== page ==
A 19-year-old male, a factory worker/laborer by profession, presented to the outdoor of Prosthodontics department at Punjab Dental Hospital, Lahore. His chief complaint was poor esthetics and compromised mastication. After thorough history and examination, a clinical diagnosis of hypohidrotic ectodermal dysplasia was made. He had properly formed finger and toe nails, normal skin, ear and respiratory system. Facial features showed senile appearance with frontal bossing, thin sparse hair on head, face and eyelashes, everted lips, depressed saddle of the nose, bulging at supraorbital area and depressed infraorbital area. Intra-oral examination revealed four permanent teeth (two central incisors and two canines) in the maxillary arch and one tooth (right lower canine) in the mandibular arch (Kennedy’s Class I in both arches). All teeth were conical in shape, tilted and spaced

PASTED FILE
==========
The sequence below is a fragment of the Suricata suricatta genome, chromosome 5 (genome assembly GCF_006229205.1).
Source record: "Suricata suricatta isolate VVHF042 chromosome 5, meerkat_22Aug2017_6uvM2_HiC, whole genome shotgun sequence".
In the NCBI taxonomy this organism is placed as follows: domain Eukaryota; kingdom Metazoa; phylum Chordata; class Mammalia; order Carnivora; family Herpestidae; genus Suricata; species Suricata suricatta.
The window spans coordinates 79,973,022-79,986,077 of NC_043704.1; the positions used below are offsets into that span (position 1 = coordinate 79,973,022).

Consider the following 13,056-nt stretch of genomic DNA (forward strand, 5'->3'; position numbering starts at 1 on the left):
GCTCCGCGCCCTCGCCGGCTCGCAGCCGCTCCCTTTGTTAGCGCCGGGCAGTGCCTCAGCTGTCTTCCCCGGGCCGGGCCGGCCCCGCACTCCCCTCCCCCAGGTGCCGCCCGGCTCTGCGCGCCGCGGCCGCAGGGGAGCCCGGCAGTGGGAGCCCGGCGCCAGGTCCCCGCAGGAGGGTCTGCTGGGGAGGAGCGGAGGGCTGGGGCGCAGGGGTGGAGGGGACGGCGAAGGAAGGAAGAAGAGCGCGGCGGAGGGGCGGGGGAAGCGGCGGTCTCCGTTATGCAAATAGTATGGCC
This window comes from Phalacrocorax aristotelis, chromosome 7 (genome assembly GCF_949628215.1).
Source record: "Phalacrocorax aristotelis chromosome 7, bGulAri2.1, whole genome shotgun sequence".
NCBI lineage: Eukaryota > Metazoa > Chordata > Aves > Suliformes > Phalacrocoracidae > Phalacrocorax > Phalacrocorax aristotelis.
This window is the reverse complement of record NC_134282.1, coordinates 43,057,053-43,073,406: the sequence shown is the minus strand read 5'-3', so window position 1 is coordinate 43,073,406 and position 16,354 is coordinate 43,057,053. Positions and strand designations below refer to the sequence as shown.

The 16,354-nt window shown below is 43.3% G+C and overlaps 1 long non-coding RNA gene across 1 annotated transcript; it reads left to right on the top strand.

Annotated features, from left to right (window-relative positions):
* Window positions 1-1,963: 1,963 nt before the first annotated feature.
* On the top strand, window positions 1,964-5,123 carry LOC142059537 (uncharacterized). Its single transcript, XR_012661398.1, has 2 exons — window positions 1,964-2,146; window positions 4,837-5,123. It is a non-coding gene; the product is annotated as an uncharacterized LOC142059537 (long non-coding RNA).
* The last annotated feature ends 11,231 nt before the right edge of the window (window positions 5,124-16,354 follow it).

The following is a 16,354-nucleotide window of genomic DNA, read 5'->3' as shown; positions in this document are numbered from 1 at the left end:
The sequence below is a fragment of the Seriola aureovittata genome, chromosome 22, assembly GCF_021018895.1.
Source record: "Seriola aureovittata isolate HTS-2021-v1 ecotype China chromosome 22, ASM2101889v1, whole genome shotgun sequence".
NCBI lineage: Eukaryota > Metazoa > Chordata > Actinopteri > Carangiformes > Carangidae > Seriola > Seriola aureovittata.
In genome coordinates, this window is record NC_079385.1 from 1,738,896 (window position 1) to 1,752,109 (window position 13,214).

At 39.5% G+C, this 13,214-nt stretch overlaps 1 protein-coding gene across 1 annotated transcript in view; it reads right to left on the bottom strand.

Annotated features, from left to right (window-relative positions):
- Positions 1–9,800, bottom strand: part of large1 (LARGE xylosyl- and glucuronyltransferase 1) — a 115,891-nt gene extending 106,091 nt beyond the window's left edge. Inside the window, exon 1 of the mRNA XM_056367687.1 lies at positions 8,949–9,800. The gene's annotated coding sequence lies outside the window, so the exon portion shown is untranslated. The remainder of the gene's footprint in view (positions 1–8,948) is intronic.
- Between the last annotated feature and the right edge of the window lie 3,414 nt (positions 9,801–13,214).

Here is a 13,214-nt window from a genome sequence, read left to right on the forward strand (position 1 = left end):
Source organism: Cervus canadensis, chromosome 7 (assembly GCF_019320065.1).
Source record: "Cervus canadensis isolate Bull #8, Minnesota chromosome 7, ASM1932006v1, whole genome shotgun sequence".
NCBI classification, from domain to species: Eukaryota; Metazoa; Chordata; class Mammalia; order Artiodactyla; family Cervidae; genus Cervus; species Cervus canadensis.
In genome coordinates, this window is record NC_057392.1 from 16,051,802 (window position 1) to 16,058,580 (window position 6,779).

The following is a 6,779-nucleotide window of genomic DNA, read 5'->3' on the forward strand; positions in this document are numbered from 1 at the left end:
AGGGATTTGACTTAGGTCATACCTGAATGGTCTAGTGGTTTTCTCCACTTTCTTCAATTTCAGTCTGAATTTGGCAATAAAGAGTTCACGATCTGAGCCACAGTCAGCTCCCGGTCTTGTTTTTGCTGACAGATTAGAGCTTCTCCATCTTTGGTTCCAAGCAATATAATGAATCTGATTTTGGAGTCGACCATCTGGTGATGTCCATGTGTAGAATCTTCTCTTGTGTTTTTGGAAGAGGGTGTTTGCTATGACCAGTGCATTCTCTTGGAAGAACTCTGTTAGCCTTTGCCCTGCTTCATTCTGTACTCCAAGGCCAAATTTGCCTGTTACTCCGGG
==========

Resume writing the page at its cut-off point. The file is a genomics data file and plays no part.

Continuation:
Fig 1

(fig 1). The posterior teeth were not present in both arches so both arches were hypo-plastic, resorbed and under developed. Panoramic radiograph showed impacted left lower canine, atrophic under developed ridges with no other abnormalities (fig.2). Oral mucosa was thin but healthy. Patient’s parents, siblings and

Fig 2

Fig 3

relatives were normal not known to have a similar condition. Patient was otherwise medically and mentally healthy.
After the initial assessment, removable upper and lower complete overdentures with endodontic treatment of all